Since then, Curry has pushed aside concerns about resources and assigned one deputy to a DEA task force, another to work with the FBI. At the behest of the Department of Homeland Security, he joined in a conference call with police chiefs and sheriffs in border states to discuss what he now calls "a common problem."
And he answers, as candidly as possible, his citizens' questions when they ask him about this "new" threat.
"People want to have a comfort zone, and if they have to confront the realities of how rough life really is, that doesn't sit well," he says. "It scares them. And they don't want to be scared. South of our border: gunfights, violence — it is a normal, accepted, expected behavior. That has now moved into our borders."
Ask just about any DEA agent or expert who keeps a close watch on drug trafficking, and they'll cringe at the use of the word "war." They'll tell you, flat out, that no, it's not likely ever to be won. Just as there will always be robberies and rapes and homicides, there will always be narcotrafficking.
So they take their victories where they can. And there have been victories.
Heads of cartels have been toppled. Juan Garcia Abrego, former chief of the Gulf Cartel and once on the FBI's Ten Most Wanted list, is serving 11 life terms in a Colorado federal prison after his 1996 arrest in Mexico and extradition to the United States. His successor, Osiel Cardenas, awaits trial in Houston after his 2007 extradition from Mexico.
These handovers have become almost routine under Calderon, who reversed long-standing practice and allowed more Mexicans to be tried in the United States. Last year, he extradited a record 95 wanted criminals, including several high-ranking members of the Tijuana-based Arrellano-Felix cartel.
In February, U.S. Attorney General Eric Holder announced the arrest of more than 750 people as part of "Operation Xcellerator," which targeted Mexico's most powerful drug organization, the Sinaloa Cartel. Another 175 were arrested last fall as part of "Project Reckoning," an investigation into the Gulf Cartel.
President Barack Obama has promised to dispatch hundreds of additional agents to the border, along with more gear and drug-sniffing dogs. "If the steps that we've taken do not get the job done," he said, "then we will do more."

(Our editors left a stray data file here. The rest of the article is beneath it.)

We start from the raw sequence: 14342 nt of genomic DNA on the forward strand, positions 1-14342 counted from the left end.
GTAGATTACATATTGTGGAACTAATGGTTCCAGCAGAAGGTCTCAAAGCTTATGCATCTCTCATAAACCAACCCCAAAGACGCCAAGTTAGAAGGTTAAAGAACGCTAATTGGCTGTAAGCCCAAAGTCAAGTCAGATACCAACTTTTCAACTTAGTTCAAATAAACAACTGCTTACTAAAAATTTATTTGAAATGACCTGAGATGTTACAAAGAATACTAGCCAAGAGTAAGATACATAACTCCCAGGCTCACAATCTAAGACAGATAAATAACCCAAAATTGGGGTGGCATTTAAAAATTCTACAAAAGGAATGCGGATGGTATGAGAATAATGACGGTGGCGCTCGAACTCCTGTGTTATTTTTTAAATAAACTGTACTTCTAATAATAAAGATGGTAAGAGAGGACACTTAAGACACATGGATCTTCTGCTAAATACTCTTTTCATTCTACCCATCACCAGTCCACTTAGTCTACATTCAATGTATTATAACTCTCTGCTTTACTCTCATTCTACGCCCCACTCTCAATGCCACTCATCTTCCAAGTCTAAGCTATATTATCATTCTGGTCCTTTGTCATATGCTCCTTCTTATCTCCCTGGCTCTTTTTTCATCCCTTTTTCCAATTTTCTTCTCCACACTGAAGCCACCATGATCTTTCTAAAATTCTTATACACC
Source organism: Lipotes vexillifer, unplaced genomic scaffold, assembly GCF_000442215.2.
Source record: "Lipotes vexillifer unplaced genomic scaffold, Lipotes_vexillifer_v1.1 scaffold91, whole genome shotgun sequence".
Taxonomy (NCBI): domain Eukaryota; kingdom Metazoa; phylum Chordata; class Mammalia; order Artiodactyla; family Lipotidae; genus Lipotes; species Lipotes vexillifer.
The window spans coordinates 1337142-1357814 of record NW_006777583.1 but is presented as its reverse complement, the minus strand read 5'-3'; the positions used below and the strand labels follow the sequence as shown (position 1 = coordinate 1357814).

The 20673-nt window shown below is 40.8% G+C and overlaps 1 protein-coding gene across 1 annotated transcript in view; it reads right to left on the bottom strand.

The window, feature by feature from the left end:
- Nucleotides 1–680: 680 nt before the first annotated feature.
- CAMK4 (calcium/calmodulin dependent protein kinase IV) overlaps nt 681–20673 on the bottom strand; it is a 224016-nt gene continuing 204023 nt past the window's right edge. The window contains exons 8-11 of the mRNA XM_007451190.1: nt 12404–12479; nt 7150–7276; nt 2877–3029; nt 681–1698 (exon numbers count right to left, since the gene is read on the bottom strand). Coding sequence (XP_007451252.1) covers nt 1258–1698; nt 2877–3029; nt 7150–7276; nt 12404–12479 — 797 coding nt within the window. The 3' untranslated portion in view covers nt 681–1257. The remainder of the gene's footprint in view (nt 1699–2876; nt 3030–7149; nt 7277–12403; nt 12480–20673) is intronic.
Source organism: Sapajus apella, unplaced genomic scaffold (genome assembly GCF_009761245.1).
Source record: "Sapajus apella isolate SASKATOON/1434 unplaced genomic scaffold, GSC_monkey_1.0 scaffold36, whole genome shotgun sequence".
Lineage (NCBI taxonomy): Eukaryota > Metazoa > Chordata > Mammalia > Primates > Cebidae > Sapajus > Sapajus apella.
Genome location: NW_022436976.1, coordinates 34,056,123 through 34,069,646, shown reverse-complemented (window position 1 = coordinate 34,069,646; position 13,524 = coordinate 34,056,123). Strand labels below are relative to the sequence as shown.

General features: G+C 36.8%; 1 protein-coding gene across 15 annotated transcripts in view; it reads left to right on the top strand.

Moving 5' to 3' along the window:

"More" may well come in the form of more direct aid to Mexico. In her first visit to Mexico as secretary of state, Hillary Clinton said the White House would seek $80 million to help Mexico buy Blackhawk helicopters. That's on top of a $1.3 billion Bush-era initiative providing drug-fighting aircraft and equipment to Mexico over the next three years.
But the answer to this problem is as complex as the problem itself. Enforcement, money and equipment alone aren't enough. In Mexico, the challenges run deep as corruption has infected almost every level of government. Here, the true remedy is just as daunting: Curbing the appetite that fuels all of this.
"We are still throwing the cops at a problem that is well beyond that," says George Friedman, who heads the global intelligence firm Stratfor. "It is a major geopolitical problem. We've been moving into a situation where the Mexican government is no longer the most powerful force in Mexico.
"It's a mess, not a war," says Friedman.
Many months after the Shelby County case, the Alabama sheriff still grapples with the ugly reality of what the mess means for him and his community.
He had his own victory, of sorts. Arrests were swift, and six suspects now are held without bond in the Shelby County Jail charged with capital murder. One owned a tire shop, another was a barber — more evidence to authorities of how bad guys can blend in.
Still, it is a victory without call for celebration, because Curry wonders when and where it will happen again.
"This is not an isolated incident. It is a standard business practice with this group of people, and it is simply going to be repeated," he says. "I can't predict whether it's going to be repeated here or not, but it's going to be repeated in communities throughout the United States whenever these disagreements occur."